Why can’t we celebrate our country then on an alternative day? To be honest, most white Australians are more concerned about the day being in summer, including a barbeque and a mandated public holiday than about the actual date it falls on. Many just want to dig their heels in for fear of ‘political correctness gone mad’ (though I’m unsure why being empathetic is considered going mad?) or perhaps because “it’s always been celebrated on that day” – which by the way is actually not true. But even if it’s been so for a while, doesn’t mean we can’t move on.

Perhaps instead we could choose the day our Federation was formed, or the first day of summer, or a rolling day like the third Monday of January – you know, to ensure the summer barbie on a day off is still in play. It really doesn’t matter much which day, as long as it’s not 26 January.

The conversation should be about listening as well as talking and it’s not helped by insensitive and ignorant comments from a Prime Minister who’s in the habit of getting his colonial history mixed up and tries to equate the troubles of the landing party with the assault on the native people already here. If, as the PM suggests, it wasn’t ‘such a flash day’ for any of the parties involved in the event we choose to commemorate, it begs the question of why we insist on keeping it to celebrate Australia?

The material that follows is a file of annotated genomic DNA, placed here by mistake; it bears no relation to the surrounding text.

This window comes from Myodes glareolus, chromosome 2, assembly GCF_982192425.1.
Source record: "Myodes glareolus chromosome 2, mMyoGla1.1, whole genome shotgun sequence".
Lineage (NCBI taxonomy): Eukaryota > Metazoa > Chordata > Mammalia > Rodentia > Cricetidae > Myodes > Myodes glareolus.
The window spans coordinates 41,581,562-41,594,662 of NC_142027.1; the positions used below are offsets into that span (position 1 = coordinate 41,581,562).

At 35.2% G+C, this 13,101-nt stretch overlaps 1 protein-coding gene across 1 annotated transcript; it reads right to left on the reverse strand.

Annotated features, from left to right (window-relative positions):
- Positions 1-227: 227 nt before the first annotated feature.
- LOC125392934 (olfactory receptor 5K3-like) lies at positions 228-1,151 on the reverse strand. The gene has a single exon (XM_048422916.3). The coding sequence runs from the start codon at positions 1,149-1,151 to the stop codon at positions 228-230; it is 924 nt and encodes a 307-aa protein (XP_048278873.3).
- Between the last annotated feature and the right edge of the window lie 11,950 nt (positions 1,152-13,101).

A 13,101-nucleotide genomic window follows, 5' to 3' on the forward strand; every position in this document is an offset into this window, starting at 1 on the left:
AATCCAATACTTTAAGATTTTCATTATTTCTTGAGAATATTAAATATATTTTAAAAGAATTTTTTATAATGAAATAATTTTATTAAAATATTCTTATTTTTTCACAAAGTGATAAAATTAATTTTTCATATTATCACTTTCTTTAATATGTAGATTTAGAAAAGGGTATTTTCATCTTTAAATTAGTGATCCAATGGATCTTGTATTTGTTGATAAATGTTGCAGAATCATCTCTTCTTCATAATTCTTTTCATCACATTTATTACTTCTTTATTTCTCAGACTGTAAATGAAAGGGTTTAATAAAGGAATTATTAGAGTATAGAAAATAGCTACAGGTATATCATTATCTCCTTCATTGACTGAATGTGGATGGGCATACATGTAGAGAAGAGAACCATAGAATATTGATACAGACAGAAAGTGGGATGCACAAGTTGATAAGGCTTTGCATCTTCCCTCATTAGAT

Let’s hope one day soon we can celebrate Australia on a day that doesn’t cause pain. But in the meantime, here’s to our blue skies, open spaces, our multiculturalism, our sense of humour, caring for each other, a democratic government, freedom of speech, free health care and lots more.

We’ve got a hell of a lot of work to do in some of those areas and we’re far from perfect, but it’s still a great place to be.

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  1. We changed the anthem, we can change the date.

  2. This was an interesting read Chris, I hadn’t heard that story before but it tells it like it was.

    1. Well it’s just one person’s imagining of what could have gone down, but it makes you think about the other perspective.

  3. I agree about changing the date. I’m a migrant but been here for 16 years and the longest place I’ve ever lived. It’s home and I love it. But, I do think as far as our history goes, we need to acknowledge that 26 Jan is a day of pain and suffering. In fact, it was officially a Day of Mourning in 1938 so why can’t we still have a day off on the 26th but instead, reflect and acknowledge the grief of indigenous people. And choose another day – maybe even in Feb if we want to keep it to bearable summer weather – to celebrate who we are. The fact that it only became Australia day in 1994 says it’s not a longstanding ‘tradition’ and all that BS – it’s easy to change the fricking date when it’s going to cause pain for a lot of people.